Allan Kaprow: Yard
‘REARRANGE THE TIRES.’ The repeated command, its authority bolstered by the familiar-sounding intonations of an Obama impersonator, was part of the sound track for William Pope.L’s 2009 reinvention of Allan Kaprow’s 1961 ‘Yard’ – two proper names now attached to a pile of tires occupying the same town house on New York’s Upper East Side where the Martha Jackson Gallery hosted Kaprow’s original intrusion. The first version of ‘Yard’ got its name from its outdoor location, in a courtyard that Kaprow filled with tires after covering over the modernist sculptures already on site. Many subsequent versions were to follow, adapted to changing circumstances. During his lifetime, Kaprow insisted on reconceiving his environments each time they were shown, reflecting his own evolving interests and occasionally putting him at odds with curators intent on presenting historical work. Since his death in 2006, however, Kaprow’s tight hold on interpretation has given way to compound authorship. This multiplicity is emphasized by Helen Molesworth’s decision, as guest curator for this reinvention, to invite three separate voices, creating work for an equal number of sites, each in response to a different aspect of ‘Yard’s’ already manifold identity. Thus Pope.L’s tire-strewn interior was accompanied by two other new Yards: Josiah McElheny’s photographic projection at the Queens Museum of Art and Sharon Hayes’s intervention in the Lower East Side’s Marble Cemetery.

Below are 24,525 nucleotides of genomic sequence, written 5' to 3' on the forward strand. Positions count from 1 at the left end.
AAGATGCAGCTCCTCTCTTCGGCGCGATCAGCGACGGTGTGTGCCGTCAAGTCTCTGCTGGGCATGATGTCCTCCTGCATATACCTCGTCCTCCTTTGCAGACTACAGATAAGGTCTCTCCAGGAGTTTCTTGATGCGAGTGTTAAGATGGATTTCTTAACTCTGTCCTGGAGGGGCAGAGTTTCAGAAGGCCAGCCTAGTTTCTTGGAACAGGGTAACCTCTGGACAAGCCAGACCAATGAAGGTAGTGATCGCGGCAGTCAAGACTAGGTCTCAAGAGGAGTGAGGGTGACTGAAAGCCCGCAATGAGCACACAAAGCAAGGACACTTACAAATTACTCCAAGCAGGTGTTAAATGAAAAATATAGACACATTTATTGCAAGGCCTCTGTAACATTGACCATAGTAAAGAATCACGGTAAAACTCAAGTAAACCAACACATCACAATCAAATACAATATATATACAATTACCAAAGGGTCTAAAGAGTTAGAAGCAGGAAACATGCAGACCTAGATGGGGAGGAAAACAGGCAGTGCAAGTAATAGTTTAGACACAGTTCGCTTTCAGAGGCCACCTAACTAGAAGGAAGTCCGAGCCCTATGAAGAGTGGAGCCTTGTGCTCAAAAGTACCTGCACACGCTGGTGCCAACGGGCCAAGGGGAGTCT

The original ‘Yard’s’ exterior site was built over long ago, and Pope.L’s ‘Yard’ was an entirely interior affair that turned the building’s first floor into an obstacle course of tires that rose to a climbable mound toward the rear. Viewers encountered a cavelike installation, the result of black plastic bags covering the street-side windows, and light emanating only from hanging red and white bulbs that switched on and off at disconcerting moments. Yet what registered even sooner was the smell of old rubber, issuing from piles of dirty tires whose rude presence was recorded but hardly conveyed in photographs of the original. A presentation on the second floor of the gallery also documented Yard’s surprisingly long history, including, at one extreme, a 1991 version for Kaprow’s ‘7 Environments’ in Milan, where the chaotic pile of tires was replaced by orderly racks, in front of hot-pink walls, and the participatory element took the form of inviting viewers to change the tires of an immobilized Fiat. In Pope.L’s hands, however, Kaprow’s goal of breaking down boundaries between art and life took a decidedly macabre turn. Instead of wrapped sculptures, there were stacks of body bags in a rack along one wall – dismayingly lifelike (if one can say that in this context), with their cargo of mannequin parts and Vaseline, and disturbing to brush against, due to the oily residue on their surfaces. ‘Death is a big part of this whole thing,’ said Pope.L in a recent interview, referring not only to the body bags and the environmental decay evoked by the used tires but also to Kaprow’s absence, which precipitated the necessity for collaboration.